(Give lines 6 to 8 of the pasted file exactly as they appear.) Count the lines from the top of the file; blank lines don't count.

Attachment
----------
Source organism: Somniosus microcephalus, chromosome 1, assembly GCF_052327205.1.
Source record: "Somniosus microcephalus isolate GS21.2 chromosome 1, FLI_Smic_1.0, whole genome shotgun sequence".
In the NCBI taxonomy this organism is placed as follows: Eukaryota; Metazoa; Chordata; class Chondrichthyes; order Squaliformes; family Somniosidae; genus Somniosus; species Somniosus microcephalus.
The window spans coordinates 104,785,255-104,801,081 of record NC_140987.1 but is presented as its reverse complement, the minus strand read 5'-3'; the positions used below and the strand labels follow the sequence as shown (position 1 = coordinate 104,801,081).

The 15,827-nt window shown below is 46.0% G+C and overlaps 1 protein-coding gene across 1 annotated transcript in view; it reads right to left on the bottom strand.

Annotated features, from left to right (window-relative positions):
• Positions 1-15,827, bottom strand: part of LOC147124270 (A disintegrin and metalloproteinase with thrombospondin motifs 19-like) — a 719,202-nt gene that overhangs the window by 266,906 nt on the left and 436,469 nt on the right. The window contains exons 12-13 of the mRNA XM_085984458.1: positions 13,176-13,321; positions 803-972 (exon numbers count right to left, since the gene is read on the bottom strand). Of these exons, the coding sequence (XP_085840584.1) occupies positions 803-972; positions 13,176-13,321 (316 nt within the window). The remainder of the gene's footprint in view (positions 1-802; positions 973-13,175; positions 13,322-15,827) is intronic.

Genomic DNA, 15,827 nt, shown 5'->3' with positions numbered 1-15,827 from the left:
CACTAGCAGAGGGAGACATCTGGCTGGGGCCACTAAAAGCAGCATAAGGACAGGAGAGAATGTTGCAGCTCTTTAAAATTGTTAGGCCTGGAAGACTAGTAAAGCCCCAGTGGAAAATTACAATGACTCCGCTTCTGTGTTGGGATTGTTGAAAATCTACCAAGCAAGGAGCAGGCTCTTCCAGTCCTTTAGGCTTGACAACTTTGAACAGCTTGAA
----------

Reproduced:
Annotated features, from left to right (window-relative positions):
• Positions 1-15,827, bottom strand: part of LOC147124270 (A disintegrin and metalloproteinase with thrombospondin motifs 19-like) — a 719,202-nt gene that overhangs the window by 266,906 nt on the left and 436,469 nt on the right. The window contains exons 12-13 of the mRNA XM_085984458.1: positions 13,176-13,321; positions 803-972 (exon numbers count right to left, since the gene is read on the bottom strand). Of these exons, the coding sequence (XP_085840584.1) occupies positions 803-972; positions 13,176-13,321 (316 nt within the window). The remainder of the gene's footprint in view (positions 1-802; positions 973-13,175; positions 13,322-15,827) is intronic.

Genomic DNA, 15,827 nt, shown 5'->3' with positions numbered 1-15,827 from the left: